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Wetpaint: wikis for regular people

Wetpaint is a "next-generation" wiki service for the masses. It launches today with the goal of appealing to everyday people who want to build collaborative communities online. Pet lovers, car enthusiasts, school clubs. This is the market the Seattle company is aiming for.

The company says it's trying to combine the community-building aspects of online forums with the publishing ease of wikis and blogs.

"It's difficult for offline communities to create an online presence,'' Kevin Flaherty, VP of marketing told us. "The technology has to get out of the way of creation.''

Features include a dead-simple WYSIWYG editing screen, simple image uploading, commenting and an auto-suggest tool that lets you see what other pages already exist as you try to create links. "Ctrl-S" saves a page, and the history function clearly shows what's happened in previous versions (ie; "added a picture'' or "no words changed'').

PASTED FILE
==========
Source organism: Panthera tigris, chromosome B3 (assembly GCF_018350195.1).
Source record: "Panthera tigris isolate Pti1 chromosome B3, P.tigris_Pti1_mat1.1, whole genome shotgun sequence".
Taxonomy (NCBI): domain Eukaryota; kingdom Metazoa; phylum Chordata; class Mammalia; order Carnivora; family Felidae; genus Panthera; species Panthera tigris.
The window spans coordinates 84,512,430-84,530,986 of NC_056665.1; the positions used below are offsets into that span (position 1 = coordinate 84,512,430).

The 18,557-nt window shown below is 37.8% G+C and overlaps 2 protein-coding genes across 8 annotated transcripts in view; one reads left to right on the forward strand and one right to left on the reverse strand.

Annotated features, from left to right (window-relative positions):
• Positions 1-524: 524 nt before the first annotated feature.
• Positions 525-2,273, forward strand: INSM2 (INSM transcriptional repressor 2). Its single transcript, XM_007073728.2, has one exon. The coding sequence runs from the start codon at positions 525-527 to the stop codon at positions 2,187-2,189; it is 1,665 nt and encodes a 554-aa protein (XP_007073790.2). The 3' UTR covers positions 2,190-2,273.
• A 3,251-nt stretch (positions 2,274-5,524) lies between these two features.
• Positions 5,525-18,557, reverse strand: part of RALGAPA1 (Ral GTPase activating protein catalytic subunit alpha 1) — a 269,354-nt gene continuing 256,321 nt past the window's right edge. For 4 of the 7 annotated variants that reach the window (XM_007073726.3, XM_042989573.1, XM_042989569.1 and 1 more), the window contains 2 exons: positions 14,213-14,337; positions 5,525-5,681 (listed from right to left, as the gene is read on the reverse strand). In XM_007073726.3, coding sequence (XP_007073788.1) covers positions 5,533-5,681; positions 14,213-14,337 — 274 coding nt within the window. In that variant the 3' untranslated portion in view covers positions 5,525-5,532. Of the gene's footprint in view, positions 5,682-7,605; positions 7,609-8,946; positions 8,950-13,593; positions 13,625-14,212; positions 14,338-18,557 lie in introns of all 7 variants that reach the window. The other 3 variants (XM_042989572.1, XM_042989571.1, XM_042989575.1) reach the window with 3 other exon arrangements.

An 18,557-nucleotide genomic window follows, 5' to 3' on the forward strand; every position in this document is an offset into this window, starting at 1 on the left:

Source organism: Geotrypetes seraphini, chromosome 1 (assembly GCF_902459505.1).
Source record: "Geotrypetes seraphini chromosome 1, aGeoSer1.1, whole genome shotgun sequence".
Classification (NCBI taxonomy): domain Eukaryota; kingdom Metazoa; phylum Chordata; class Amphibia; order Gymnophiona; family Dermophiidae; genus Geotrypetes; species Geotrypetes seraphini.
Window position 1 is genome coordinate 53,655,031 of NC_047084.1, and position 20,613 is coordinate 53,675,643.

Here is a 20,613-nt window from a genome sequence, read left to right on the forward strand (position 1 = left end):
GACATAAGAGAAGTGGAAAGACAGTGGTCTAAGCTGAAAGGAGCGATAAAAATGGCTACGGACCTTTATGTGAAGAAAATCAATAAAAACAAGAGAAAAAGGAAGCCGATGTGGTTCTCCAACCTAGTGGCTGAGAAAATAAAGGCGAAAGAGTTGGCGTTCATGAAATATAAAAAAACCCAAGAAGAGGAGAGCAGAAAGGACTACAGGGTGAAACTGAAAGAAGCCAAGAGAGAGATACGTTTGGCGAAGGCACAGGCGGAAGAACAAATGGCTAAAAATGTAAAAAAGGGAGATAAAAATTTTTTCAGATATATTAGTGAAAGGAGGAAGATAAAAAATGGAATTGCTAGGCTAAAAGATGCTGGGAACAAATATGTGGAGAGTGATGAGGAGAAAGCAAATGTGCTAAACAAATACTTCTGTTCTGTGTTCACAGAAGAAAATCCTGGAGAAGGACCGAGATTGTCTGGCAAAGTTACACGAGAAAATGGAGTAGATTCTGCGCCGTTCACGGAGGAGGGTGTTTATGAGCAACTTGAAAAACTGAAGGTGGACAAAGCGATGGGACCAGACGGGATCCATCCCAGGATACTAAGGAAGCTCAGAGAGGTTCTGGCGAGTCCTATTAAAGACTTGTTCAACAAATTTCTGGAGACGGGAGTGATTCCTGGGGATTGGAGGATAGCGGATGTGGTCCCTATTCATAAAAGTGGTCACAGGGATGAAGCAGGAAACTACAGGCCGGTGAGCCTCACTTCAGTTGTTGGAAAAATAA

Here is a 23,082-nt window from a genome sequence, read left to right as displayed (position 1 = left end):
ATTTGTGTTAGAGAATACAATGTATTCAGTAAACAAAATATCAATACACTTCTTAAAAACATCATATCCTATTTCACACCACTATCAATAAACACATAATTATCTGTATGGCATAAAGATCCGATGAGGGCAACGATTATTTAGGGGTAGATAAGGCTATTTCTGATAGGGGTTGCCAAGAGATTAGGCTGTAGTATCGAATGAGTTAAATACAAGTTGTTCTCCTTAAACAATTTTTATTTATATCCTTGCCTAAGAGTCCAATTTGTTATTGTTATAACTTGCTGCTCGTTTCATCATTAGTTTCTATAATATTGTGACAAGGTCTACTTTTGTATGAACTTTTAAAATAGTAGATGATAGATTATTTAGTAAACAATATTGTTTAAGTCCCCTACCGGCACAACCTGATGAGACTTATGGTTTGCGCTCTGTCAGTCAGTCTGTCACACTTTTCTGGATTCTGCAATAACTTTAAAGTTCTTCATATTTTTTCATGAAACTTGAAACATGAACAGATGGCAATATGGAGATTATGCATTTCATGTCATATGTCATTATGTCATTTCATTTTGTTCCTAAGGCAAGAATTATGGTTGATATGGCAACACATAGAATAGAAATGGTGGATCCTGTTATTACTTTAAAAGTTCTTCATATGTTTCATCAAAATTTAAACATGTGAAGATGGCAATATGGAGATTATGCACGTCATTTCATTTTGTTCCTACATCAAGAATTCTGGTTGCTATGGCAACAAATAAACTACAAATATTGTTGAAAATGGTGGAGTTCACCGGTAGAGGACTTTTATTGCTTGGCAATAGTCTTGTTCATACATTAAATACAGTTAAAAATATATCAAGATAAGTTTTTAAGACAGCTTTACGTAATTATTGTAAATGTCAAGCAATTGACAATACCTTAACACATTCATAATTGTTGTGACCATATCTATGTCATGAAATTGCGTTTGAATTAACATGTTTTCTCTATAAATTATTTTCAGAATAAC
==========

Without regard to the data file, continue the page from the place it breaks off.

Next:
The site is launching with what founder and CEO Ben Elowitz, 33, is calling a true beta. They'll incubate just a few communities at first, gather feedback and do a full roll-out to the masses later.

Wetpaint has $5.25 million in backing from Trinity Ventures and Frazier Technology Ventures. Elowitz founded Blue Nile, online retailer of diamonds and fine jewelry, and Fatbrain.com.

Here's the Seattle PI story on Wetpaint's funding last year (the company was previously called Wikisphere).

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From: NetWizz Jungle Blog
Wetpaint : wiki pour les nuls
Excerpt: Wetpaint est un service wiki de nouvelle generation qui s adresse desormais a tout le monde. Il n est plus necessaire de connaitre les codes wiki...
Tracked: March 6, 2006 4:07 PM
From: Jewelry Online
Jewelry Online
Excerpt: Jewelry Gifts 2005 For Website Problems contact Webmaster |Specializes in diamond engagement rings, wedding bands, a...
Tracked: July 26, 2006 3:45 AM


This is the newest social media market to get funded. Wikia just raised $4 million . It's not much, but it's a start. The wiki is a flexible platform that's as powerful as it is simple. It's good to see investors turning on to it.

Paul Gillin on March 30, 2006 4:07 AM
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